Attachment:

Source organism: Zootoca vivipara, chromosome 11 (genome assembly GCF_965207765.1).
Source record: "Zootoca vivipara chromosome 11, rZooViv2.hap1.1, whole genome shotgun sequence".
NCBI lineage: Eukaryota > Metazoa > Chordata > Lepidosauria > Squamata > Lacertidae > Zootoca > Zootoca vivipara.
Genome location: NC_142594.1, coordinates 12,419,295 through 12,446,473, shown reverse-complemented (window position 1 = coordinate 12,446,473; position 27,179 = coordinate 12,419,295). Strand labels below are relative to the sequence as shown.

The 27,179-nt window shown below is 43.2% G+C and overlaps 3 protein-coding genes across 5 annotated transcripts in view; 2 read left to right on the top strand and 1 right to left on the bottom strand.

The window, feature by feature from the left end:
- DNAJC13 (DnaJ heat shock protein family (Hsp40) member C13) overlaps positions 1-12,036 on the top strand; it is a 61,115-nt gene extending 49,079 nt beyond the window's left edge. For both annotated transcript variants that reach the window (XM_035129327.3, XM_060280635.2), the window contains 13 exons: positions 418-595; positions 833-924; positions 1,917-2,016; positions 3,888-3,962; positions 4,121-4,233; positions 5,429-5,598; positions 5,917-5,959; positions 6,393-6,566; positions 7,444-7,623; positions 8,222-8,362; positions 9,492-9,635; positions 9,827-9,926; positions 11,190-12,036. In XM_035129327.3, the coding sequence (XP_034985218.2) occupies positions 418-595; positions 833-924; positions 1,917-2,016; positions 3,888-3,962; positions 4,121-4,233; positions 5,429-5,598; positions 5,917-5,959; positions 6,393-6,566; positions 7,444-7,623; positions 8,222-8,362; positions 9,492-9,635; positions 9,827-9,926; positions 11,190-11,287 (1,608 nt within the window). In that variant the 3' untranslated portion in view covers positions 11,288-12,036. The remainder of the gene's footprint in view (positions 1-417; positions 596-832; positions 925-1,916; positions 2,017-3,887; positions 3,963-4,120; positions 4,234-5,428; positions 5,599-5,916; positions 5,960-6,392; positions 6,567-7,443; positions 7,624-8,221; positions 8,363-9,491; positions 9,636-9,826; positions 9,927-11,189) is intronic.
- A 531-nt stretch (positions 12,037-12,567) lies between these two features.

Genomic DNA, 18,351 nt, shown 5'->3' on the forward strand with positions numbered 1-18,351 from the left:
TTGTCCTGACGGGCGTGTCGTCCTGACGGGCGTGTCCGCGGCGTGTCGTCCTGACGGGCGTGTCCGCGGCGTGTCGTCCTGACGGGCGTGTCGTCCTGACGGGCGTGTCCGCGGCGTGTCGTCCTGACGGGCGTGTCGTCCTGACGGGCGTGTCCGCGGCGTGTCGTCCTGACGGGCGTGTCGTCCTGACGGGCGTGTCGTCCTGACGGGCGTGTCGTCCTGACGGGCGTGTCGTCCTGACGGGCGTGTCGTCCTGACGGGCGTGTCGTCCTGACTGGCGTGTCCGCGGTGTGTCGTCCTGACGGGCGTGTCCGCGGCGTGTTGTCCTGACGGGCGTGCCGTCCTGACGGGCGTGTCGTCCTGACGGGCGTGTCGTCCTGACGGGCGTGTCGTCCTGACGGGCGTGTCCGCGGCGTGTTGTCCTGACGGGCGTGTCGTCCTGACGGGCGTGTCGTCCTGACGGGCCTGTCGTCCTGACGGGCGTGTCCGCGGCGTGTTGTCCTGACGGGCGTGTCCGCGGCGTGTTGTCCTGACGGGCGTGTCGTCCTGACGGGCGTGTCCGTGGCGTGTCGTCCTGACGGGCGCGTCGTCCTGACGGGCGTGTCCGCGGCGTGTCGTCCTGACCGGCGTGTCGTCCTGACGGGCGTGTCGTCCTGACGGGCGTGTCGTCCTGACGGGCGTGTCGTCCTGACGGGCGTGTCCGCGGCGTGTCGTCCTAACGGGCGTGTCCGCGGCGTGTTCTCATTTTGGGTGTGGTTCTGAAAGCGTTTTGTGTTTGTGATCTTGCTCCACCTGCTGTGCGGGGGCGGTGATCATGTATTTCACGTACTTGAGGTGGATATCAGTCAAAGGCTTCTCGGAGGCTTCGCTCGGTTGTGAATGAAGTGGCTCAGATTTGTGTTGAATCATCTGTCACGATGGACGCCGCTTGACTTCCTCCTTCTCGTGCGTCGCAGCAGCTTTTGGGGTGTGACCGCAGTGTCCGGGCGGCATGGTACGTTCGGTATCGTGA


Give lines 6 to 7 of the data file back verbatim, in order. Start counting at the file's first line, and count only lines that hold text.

The window, feature by feature from the left end:
- DNAJC13 (DnaJ heat shock protein family (Hsp40) member C13) overlaps positions 1-12,036 on the top strand; it is a 61,115-nt gene extending 49,079 nt beyond the window's left edge. For both annotated transcript variants that reach the window (XM_035129327.3, XM_060280635.2), the window contains 13 exons: positions 418-595; positions 833-924; positions 1,917-2,016; positions 3,888-3,962; positions 4,121-4,233; positions 5,429-5,598; positions 5,917-5,959; positions 6,393-6,566; positions 7,444-7,623; positions 8,222-8,362; positions 9,492-9,635; positions 9,827-9,926; positions 11,190-12,036. In XM_035129327.3, the coding sequence (XP_034985218.2) occupies positions 418-595; positions 833-924; positions 1,917-2,016; positions 3,888-3,962; positions 4,121-4,233; positions 5,429-5,598; positions 5,917-5,959; positions 6,393-6,566; positions 7,444-7,623; positions 8,222-8,362; positions 9,492-9,635; positions 9,827-9,926; positions 11,190-11,287 (1,608 nt within the window). In that variant the 3' untranslated portion in view covers positions 11,288-12,036. The remainder of the gene's footprint in view (positions 1-417; positions 596-832; positions 925-1,916; positions 2,017-3,887; positions 3,963-4,120; positions 4,234-5,428; positions 5,599-5,916; positions 5,960-6,392; positions 6,567-7,443; positions 7,624-8,221; positions 8,363-9,491; positions 9,636-9,826; positions 9,927-11,189) is intronic.